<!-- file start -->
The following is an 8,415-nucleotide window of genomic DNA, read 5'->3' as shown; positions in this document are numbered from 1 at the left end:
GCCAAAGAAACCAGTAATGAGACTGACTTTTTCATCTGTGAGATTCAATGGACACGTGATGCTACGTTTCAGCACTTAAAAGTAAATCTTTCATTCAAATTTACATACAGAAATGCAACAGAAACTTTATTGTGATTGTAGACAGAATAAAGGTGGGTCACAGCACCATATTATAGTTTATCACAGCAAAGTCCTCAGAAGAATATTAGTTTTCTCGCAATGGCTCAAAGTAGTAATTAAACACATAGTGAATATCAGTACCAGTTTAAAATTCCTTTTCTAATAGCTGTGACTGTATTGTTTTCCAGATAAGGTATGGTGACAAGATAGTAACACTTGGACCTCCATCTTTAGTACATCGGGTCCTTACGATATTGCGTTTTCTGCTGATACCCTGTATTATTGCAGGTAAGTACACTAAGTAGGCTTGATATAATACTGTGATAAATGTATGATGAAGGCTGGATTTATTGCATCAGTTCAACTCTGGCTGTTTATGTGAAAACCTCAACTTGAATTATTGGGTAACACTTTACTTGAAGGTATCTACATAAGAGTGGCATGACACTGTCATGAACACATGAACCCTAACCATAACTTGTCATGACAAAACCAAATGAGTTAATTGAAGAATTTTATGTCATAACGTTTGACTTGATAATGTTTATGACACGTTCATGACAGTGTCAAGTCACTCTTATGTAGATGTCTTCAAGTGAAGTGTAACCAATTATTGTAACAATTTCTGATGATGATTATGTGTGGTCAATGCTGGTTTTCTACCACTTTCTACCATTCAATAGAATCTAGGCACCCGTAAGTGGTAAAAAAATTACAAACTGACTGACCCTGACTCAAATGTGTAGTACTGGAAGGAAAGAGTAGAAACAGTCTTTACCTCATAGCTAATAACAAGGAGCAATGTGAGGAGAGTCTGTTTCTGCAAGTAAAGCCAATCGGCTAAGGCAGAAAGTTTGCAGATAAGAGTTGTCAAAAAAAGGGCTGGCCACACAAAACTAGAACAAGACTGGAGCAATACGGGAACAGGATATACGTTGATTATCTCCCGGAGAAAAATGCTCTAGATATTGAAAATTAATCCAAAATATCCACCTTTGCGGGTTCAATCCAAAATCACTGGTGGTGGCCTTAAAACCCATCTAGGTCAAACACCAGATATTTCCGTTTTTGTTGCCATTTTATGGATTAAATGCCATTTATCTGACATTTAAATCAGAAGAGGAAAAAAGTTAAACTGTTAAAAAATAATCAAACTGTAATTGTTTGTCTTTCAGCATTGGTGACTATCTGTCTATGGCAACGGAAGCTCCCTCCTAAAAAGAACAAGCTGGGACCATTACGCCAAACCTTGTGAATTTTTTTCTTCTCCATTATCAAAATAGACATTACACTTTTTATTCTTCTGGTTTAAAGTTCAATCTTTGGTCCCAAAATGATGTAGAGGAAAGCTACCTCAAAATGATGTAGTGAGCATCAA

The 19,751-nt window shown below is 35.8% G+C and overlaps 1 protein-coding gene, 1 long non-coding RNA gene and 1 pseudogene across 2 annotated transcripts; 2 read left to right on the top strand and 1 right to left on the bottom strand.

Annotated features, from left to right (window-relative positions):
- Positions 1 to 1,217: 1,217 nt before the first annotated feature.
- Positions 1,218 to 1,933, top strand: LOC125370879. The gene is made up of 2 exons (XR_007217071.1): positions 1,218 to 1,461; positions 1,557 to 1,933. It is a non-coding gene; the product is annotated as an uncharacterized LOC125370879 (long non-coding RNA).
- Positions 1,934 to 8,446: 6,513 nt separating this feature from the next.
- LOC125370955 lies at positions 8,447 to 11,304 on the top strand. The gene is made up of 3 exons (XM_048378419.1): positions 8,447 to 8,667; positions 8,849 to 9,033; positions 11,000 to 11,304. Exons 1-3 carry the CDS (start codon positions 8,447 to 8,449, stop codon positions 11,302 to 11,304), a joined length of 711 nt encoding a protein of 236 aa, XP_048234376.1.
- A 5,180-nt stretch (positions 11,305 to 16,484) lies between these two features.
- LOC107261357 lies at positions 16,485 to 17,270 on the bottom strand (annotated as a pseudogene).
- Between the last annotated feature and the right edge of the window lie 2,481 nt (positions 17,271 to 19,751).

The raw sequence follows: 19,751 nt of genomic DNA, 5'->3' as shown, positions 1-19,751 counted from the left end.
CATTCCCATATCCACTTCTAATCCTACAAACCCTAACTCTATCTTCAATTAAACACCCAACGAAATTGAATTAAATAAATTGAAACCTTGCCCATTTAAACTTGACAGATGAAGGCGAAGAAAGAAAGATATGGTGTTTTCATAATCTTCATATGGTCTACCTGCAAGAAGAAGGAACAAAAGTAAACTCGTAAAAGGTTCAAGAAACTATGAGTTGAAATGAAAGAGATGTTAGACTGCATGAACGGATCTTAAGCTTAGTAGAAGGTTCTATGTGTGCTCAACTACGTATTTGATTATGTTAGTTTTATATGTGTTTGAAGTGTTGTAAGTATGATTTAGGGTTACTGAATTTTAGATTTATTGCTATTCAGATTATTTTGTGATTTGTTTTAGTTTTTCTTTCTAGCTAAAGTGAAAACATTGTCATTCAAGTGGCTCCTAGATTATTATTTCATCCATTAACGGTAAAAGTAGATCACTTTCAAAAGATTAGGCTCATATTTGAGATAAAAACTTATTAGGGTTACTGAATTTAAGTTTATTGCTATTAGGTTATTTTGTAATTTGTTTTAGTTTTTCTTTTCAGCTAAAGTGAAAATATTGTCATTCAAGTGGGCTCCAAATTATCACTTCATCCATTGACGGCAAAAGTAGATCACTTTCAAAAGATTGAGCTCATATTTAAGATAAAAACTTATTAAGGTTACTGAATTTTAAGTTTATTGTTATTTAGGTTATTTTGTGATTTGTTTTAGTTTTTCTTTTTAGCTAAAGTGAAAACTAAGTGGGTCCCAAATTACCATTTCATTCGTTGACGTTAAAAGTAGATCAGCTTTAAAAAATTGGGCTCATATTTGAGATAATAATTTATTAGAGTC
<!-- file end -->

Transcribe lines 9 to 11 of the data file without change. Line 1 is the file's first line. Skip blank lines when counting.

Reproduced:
- A 5,180-nt stretch (positions 11,305 to 16,484) lies between these two features.
- LOC107261357 lies at positions 16,485 to 17,270 on the bottom strand (annotated as a pseudogene).
- Between the last annotated feature and the right edge of the window lie 2,481 nt (positions 17,271 to 19,751).